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Subject:

Re: University Prospectus - front covers [UNC]

From:

Simon Howarth <[log in to unmask]>

Reply-To:

Simon Howarth <[log in to unmask]>

Date:

Mon, 14 Jan 2019 12:27:52 -0000

Content-Type:

text/plain

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I'm really with Seth on this. Legal or not, is it wise to do it?

Just because something is legal, does not mean to say it's OK to do it. Ethics and reasonableness should always play a part. 

It may be fine to do in terms of lawfulness. However, read what you said carefully, and then imagine someone whose picture is used (whether guessed rightly or wrongly) and then the press reporting more or less what you wrote:

"it is believed that the marketing assistant made a guess from the person's name and address and other personal and sensitive information gathered by the University and this was used on a prospectus aimed at prospective students in the mistake assumption that the student was part of that ethnic group. Mr. Patel told the <insert tabloid here> that whilst his great grandparents came from <insert continent here> his mother was from Glasgow and his Father was a <insert profession of your choice here>. In our forthcoming series of articles we ask 'is it OK to just take a guess?'"

I suggest that something reported in the negative will have the exact opposite effect of "tuned" prospectuses (prospecti?).

Why not get students who are willing to be on covers, and ask them for these details directly, thereby doing the job properly?

Just a thought.

Simon.

Simon Howarth MSc. MBCS CITP CIPP/E
Director & Consultant

The Information Edge
(Webtech Systems Limited)

Tel.: +44 (0) 7836 365588
www.informationedge.co.uk


-----Original Message-----
From: This list is for those interested in Data Protection issues <[log in to unmask]> On Behalf Of Speirs, Seth
Sent: 10 January 2019 10:50
To: [log in to unmask]
Subject: Re: [data-protection] University Prospectus - front covers [UNC]

Though equally, you are not actually providing them with any different data as a result of the "profiling" so in that sense you are not treating anyone differently as a result of the processing.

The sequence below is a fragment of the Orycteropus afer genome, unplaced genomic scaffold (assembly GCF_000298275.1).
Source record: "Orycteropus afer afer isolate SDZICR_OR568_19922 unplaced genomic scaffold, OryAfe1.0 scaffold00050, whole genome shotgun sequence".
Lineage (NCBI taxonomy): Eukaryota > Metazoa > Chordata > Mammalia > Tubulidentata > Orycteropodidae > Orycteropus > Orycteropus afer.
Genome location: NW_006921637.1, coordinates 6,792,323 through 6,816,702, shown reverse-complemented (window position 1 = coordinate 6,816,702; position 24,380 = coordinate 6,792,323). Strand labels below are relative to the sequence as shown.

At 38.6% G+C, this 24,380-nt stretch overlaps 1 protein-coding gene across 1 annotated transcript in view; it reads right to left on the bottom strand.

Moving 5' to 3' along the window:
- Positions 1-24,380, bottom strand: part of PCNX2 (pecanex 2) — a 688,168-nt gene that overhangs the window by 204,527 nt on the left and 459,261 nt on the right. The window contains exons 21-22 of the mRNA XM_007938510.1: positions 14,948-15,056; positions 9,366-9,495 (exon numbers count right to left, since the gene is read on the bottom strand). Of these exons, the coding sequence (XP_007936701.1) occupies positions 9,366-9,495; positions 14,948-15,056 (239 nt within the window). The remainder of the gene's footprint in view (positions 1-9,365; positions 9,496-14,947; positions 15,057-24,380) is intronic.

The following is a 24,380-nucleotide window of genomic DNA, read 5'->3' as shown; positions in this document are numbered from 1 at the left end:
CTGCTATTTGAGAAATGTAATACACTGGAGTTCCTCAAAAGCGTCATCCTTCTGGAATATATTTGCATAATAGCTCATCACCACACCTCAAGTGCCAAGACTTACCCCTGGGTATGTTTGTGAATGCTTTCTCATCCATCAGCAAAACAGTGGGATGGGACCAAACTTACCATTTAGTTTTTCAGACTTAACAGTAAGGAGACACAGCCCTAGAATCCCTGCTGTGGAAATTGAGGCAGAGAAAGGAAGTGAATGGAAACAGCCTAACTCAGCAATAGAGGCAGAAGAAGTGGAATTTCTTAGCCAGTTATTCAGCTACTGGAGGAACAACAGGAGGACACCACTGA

That said it seems a lot of hassle to go to for little gain (along with the possibility of unlawful processing)

-----Original Message-----
From: This list is for those interested in Data Protection issues [mailto:[log in to unmask]] On Behalf Of Ciaran Ward
Sent: 10 January 2019 10:27
To: [log in to unmask]
Subject: Re: [data-protection] University Prospectus - front covers [UNC]

This sounds dangerously close to processing of special category PD (ie race/religion) without lawful purpose. And also the fact that just because a person has a name that suggests they may be from a certain ethnic/religious background doesn't necessarily mean that they are - so as you say this is effectively profiling.  Having grown up in Northern Ireland I'm all too well aware of this sort of thing!  So I would steer well clear.


Ciaran Ward
Information Rights Officer
Guildford Borough Council


-----Original Message-----
From: This list is for those interested in Data Protection issues [mailto:[log in to unmask]] On Behalf Of Jude
Sent: 10 January 2019 10:19
To: [log in to unmask]
Subject: [data-protection] University Prospectus - front covers

Our university Marketing / Student Recruitment team are considering publishing a future prospectus with a variety of covers each featuring a head and shoulders close up of one person e.g The person on each of the five front covers would reflect the diversity of the population. The content of the prospectus would be identical. One idea is that the marketing assistant makes a guess from the person's name and address (i.e. the information the requester provides through the online request form) as to which front cover might relate best to them i.e. gender, race. The team have asked for advice whether this is within data protection legislation. One the one hand I think it is standard marketing strategy to try to make your advertising relate to the target audience but on the other hand alarm bells of 'profiling' are in my head. The profiling would just be a guess, but I'm not sure whether this makes is better (i.e. not profiling) or worse (inaccurate). Any thoughts? Do other organisations do something similar and if so do you need to justify and document it?
Thank you

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